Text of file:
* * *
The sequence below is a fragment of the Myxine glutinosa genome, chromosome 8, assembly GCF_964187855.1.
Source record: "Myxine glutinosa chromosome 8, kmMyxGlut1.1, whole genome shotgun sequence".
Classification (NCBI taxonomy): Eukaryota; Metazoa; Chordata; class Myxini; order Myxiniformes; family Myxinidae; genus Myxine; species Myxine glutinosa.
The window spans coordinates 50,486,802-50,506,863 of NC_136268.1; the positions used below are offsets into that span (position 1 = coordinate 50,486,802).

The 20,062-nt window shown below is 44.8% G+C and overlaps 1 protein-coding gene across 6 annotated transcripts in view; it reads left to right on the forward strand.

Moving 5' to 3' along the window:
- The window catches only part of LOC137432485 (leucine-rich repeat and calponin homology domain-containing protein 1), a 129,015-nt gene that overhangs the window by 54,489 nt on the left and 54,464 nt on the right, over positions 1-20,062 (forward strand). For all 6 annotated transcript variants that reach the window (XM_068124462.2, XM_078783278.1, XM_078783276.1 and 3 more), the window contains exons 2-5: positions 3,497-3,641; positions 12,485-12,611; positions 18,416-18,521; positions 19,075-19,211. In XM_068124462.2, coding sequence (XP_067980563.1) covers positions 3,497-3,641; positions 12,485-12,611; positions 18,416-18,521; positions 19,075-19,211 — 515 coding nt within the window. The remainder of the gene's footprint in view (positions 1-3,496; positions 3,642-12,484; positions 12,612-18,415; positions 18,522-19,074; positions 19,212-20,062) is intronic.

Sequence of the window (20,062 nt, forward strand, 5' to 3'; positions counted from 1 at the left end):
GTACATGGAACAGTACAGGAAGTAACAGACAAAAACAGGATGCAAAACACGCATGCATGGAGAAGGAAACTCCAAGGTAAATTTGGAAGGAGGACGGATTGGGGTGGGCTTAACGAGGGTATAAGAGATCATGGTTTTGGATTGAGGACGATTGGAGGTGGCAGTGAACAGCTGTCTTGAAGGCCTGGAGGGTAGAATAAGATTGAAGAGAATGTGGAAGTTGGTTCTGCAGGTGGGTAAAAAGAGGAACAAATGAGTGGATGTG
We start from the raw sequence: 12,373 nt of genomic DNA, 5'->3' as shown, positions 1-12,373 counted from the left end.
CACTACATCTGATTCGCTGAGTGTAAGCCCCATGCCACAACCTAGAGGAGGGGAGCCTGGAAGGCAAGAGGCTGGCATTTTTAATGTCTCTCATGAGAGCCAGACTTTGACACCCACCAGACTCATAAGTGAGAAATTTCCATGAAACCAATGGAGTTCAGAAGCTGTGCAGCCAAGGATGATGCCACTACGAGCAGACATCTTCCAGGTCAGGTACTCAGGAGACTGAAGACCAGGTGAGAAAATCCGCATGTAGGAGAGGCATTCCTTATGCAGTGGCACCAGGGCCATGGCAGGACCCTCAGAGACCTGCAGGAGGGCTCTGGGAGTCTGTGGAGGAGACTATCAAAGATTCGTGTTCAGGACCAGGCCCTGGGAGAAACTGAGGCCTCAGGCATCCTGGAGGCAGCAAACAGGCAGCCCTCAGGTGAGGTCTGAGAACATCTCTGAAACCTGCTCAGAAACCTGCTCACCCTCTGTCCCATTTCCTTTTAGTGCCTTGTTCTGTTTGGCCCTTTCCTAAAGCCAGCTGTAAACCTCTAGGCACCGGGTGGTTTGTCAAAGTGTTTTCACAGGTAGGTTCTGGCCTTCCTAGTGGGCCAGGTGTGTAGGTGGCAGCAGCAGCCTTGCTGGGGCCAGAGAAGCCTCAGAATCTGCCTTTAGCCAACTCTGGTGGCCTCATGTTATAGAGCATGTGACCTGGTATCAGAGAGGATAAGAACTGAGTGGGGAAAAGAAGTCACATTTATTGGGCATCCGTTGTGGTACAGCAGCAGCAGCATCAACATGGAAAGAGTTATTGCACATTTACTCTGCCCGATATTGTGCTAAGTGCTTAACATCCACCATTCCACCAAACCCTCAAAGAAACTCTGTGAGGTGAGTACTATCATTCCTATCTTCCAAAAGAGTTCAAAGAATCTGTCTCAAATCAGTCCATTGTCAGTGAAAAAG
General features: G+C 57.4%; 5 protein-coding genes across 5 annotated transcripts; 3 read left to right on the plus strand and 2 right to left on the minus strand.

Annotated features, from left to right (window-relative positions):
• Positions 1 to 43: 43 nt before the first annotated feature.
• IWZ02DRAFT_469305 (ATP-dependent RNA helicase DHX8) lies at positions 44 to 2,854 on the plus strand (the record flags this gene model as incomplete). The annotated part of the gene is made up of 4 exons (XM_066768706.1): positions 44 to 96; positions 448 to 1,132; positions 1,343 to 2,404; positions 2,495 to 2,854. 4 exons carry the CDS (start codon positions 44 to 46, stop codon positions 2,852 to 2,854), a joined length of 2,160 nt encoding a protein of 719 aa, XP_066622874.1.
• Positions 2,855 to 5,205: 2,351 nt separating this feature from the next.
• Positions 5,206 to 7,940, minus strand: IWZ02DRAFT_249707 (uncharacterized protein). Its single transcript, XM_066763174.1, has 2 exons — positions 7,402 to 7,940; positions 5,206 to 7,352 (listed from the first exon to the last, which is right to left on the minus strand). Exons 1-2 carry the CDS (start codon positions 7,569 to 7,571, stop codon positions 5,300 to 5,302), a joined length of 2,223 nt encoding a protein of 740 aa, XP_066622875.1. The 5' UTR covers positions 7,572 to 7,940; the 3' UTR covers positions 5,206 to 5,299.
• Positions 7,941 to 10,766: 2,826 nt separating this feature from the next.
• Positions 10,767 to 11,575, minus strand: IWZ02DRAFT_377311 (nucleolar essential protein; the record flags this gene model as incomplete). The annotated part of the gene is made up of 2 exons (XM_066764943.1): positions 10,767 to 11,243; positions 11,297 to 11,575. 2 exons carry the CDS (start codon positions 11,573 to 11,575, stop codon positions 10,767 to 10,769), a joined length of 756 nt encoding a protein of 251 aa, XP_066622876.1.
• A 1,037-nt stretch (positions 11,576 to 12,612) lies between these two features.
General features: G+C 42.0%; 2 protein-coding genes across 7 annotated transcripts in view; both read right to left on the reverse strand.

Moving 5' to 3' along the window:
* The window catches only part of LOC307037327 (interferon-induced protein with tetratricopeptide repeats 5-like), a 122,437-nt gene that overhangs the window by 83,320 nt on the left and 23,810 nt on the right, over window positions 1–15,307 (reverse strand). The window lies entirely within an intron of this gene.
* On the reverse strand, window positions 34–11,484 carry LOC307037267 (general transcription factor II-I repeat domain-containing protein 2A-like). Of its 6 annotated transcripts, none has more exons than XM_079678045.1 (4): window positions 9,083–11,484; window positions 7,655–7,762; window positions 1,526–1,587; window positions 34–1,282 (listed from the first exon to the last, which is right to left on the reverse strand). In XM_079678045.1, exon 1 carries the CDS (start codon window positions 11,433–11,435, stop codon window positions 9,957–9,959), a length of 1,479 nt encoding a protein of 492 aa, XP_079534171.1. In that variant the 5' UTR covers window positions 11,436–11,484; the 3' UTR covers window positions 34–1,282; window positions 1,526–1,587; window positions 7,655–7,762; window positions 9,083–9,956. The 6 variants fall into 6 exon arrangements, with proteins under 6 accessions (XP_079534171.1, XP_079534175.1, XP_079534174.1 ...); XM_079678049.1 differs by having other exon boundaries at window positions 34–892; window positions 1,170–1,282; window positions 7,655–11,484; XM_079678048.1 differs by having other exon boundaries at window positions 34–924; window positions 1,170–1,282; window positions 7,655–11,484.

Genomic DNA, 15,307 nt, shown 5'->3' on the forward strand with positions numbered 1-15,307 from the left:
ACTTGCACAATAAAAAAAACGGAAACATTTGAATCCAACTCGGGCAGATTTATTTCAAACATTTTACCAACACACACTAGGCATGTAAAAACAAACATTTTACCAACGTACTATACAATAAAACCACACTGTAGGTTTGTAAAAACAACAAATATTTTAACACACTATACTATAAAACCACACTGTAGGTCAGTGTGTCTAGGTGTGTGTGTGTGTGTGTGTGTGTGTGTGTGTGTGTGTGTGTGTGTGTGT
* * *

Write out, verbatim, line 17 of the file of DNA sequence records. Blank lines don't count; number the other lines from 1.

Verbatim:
• Positions 5,206 to 7,940, minus strand: IWZ02DRAFT_249707 (uncharacterized protein). Its single transcript, XM_066763174.1, has 2 exons — positions 7,402 to 7,940; positions 5,206 to 7,352 (listed from the first exon to the last, which is right to left on the minus strand). Exons 1-2 carry the CDS (start codon positions 7,569 to 7,571, stop codon positions 5,300 to 5,302), a joined length of 2,223 nt encoding a protein of 740 aa, XP_066622875.1. The 5' UTR covers positions 7,572 to 7,940; the 3' UTR covers positions 5,206 to 5,299.